spray foam fills any crevices in an existing roof

How to Seal the Crevices in a Commercial Roof?

Greg PalyaSpray Polyurethane Foam Roofing

Quick answer: The easiest way to seal crevices in a commercial roof is to install a fluid-applied, seamless, fastener-less product.

Maybe you have leaks from your commercial roof and don’t know where it’s coming from? You go on your roof, and nothing is obviously causing the leak.

There’s no ponding water.

No seams are ripped apart.

What could it be?

Perhaps there are tiny crevices in your commercial roof that are hard to see?

In this article, you’ll learn:

  • What can you do to seal crevices in your roofing system?
  • What roofing systems can leave behind crevices?
  • Why should a building owner care about roofing systems that can get crevices?

And so you’re aware, West Roofing Systems has been in commercial roofing since 1979. We’ve been trying to educate building owners on the importance of fluid-applied, seamless roofing systems for a long time.

This article has been reviewed, edited, and approved for publishing by a spray foam and coating expert with more than 30 years of experience.

Let’s get started!

What can you do to seal crevices in your roofing system?

Some crevices are noticeable, and some aren’t. To seal every gap, you need to install a fluid-applied product.

There are two options depending on what you’re looking for and the current conditions of your roof.

If your roof is in decent shape, you’re budget-strapped, and R-value isn’t important

If this is you, a silicone roof coating system is your best bet. A roofing contractor will identify and replace the areas with wet insulation, clean the roof, reinforce the seams, and then apply a coating over the roof.

Here’s a start-to-finish video of a roof coating system installed over an existing rubber roof:

The coating will seal any existing crevices because it’s a liquid. Even if a crevice is microscopic, the coating system will 100% cover them and stop any future water intrusion. Most applications are 20-30 mils in thickness.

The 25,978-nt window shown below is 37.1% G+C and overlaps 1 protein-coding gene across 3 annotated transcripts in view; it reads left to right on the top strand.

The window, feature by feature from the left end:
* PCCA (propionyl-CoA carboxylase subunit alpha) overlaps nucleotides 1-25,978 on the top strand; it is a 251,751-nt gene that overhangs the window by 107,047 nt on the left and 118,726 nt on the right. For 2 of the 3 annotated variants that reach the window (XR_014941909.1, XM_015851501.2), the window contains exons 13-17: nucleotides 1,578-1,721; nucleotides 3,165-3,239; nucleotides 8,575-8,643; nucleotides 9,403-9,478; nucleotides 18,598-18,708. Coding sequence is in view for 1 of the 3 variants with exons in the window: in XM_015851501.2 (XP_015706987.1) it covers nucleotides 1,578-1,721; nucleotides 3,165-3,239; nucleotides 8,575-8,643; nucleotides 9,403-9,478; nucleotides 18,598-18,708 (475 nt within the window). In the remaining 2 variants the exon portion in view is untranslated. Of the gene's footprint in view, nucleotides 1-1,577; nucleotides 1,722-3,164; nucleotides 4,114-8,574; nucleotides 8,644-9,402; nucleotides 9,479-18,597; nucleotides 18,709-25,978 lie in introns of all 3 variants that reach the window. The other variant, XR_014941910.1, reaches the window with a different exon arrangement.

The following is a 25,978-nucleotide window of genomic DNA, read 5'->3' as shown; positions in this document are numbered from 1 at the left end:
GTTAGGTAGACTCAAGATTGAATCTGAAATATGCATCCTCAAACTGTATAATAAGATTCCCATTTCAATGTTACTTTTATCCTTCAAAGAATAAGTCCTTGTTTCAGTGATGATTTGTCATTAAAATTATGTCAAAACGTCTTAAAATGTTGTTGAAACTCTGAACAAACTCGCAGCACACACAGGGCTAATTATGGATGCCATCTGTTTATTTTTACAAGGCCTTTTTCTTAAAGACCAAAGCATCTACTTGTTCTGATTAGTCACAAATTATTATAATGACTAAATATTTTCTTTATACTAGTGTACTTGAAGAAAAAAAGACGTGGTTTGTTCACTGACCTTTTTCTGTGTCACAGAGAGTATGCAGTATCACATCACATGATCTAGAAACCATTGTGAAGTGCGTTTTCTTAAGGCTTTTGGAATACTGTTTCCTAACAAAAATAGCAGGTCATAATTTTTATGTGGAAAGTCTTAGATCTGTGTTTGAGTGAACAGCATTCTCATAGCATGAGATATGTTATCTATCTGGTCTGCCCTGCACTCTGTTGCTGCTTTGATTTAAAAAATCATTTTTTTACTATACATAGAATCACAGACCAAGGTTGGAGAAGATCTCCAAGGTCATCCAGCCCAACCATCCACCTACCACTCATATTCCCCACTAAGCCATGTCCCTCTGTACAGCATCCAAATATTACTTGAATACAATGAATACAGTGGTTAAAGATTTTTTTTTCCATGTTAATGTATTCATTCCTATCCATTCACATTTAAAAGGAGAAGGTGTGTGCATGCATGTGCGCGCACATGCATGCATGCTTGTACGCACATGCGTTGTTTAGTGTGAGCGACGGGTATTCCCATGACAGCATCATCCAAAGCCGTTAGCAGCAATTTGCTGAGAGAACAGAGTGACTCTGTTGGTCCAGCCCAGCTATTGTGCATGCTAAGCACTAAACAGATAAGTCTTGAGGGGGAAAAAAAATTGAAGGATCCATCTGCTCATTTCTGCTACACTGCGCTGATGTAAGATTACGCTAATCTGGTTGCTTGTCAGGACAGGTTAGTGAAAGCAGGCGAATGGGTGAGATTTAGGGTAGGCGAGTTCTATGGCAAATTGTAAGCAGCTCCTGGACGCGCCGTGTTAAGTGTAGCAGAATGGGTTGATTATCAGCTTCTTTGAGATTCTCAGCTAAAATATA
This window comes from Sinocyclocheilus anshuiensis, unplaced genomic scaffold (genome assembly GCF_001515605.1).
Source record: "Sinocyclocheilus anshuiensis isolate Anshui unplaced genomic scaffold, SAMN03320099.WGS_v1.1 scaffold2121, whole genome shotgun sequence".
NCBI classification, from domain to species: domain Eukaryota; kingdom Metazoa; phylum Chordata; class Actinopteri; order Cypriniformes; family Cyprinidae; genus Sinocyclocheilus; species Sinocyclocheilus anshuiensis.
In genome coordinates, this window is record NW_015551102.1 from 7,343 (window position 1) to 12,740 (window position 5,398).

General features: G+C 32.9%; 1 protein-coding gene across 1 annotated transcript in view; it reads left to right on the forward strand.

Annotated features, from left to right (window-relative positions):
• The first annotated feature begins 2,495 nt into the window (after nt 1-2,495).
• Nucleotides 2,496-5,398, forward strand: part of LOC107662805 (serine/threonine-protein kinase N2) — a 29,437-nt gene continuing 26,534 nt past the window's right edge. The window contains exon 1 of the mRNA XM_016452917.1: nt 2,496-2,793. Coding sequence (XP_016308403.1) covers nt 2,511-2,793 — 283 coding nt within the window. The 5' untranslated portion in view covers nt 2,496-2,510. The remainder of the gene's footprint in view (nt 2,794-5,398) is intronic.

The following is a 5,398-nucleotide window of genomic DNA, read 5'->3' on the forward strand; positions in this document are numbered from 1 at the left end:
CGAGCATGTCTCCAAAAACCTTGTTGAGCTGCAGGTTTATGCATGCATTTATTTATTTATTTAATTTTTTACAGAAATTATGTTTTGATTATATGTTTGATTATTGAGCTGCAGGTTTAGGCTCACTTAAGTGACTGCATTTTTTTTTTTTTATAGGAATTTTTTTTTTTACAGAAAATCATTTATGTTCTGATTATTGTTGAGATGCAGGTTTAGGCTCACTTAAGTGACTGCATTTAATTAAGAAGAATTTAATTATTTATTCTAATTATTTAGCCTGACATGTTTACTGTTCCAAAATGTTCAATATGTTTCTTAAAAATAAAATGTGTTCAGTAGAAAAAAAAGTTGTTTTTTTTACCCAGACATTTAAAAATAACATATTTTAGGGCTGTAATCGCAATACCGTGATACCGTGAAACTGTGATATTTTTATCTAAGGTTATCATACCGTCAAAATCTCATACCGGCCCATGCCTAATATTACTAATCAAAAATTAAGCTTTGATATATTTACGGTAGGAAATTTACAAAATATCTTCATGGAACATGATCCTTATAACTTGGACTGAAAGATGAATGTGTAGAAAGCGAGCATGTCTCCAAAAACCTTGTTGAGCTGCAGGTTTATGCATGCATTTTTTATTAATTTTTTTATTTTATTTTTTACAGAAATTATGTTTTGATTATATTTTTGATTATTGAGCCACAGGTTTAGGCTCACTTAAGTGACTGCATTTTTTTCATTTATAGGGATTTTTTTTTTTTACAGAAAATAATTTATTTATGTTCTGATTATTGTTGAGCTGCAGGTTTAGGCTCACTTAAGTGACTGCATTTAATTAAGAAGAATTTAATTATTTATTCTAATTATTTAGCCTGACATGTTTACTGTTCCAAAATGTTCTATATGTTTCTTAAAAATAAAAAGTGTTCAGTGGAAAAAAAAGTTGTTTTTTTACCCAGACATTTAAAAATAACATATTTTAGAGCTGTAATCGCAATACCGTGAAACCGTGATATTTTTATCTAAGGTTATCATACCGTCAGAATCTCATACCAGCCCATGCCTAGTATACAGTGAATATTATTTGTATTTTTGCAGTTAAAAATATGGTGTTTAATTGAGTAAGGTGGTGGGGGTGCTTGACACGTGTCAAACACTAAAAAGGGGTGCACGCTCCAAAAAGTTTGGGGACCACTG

Coating systems are less expensive than other roofing systems. The cost is around $4 – $8 per square foot.

Read more: What variables increase (or decrease) the cost of a roof coating system?

What’s bad about a roof coating system?

One problem is coating systems provide no R-value. If you’re looking at significantly reducing your energy costs, a spray foam roof might be a better option.

Yes, if you add a white/grey coating over an existing darker roof, you can lower the roof’s temperature, reducing energy expenses, but officially, coating systems have no R-value.

The biggest problem with coating systems is eligibility. For a roof to be eligible for a coating system and a warranty, the roof:

  • Needs to have had annual maintenance
  • Less than 25% of the roof’s insulation is wet
  • The seams and field of the roof are in decent shape

If you’re not eligible for a coating system, look into the spray foam roofing system.

If your roof is in decent shape, you’re budget-strapped, R-value is important, and you’re not eligible (or interested) in a coating system

Go with a spray polyurethane foam roofing system. Spray foam is fluid-applied. Once it cures, it will be a minimum of 1 inch thick.

A 1” thick membrane will seal any crevices your existing roof had.